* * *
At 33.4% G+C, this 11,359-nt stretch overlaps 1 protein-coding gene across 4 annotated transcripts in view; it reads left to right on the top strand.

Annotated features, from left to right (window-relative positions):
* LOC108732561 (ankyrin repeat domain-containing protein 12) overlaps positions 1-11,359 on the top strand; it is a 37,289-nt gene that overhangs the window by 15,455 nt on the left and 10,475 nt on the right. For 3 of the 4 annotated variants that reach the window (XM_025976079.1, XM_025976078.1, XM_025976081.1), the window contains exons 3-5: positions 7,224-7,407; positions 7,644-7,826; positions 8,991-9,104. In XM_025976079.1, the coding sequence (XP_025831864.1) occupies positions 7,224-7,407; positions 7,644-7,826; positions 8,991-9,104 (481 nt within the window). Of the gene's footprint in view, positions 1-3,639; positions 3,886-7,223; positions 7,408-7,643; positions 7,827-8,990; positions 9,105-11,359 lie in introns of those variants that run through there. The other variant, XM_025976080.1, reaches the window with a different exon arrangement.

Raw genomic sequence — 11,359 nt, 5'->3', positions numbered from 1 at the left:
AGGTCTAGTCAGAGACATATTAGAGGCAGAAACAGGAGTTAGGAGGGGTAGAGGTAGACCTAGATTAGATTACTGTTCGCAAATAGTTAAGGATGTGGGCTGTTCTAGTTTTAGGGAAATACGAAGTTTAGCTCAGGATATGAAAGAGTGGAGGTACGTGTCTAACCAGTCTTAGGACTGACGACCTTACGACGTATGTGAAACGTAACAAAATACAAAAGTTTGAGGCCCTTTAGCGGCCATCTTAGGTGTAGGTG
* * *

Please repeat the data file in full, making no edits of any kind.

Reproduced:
At 33.4% G+C, this 11,359-nt stretch overlaps 1 protein-coding gene across 4 annotated transcripts in view; it reads left to right on the top strand.

Annotated features, from left to right (window-relative positions):
* LOC108732561 (ankyrin repeat domain-containing protein 12) overlaps positions 1-11,359 on the top strand; it is a 37,289-nt gene that overhangs the window by 15,455 nt on the left and 10,475 nt on the right. For 3 of the 4 annotated variants that reach the window (XM_025976079.1, XM_025976078.1, XM_025976081.1), the window contains exons 3-5: positions 7,224-7,407; positions 7,644-7,826; positions 8,991-9,104. In XM_025976079.1, the coding sequence (XP_025831864.1) occupies positions 7,224-7,407; positions 7,644-7,826; positions 8,991-9,104 (481 nt within the window). Of the gene's footprint in view, positions 1-3,639; positions 3,886-7,223; positions 7,408-7,643; positions 7,827-8,990; positions 9,105-11,359 lie in introns of those variants that run through there. The other variant, XM_025976080.1, reaches the window with a different exon arrangement.

Raw genomic sequence — 11,359 nt, 5'->3', positions numbered from 1 at the left:
AGGTCTAGTCAGAGACATATTAGAGGCAGAAACAGGAGTTAGGAGGGGTAGAGGTAGACCTAGATTAGATTACTGTTCGCAAATAGTTAAGGATGTGGGCTGTTCTAGTTTTAGGGAAATACGAAGTTTAGCTCAGGATATGAAAGAGTGGAGGTACGTGTCTAACCAGTCTTAGGACTGACGACCTTACGACGTATGTGAAACGTAACAAAATACAAAAGTTTGAGGCCCTTTAGCGGCCATCTTAGGTGTAGGTG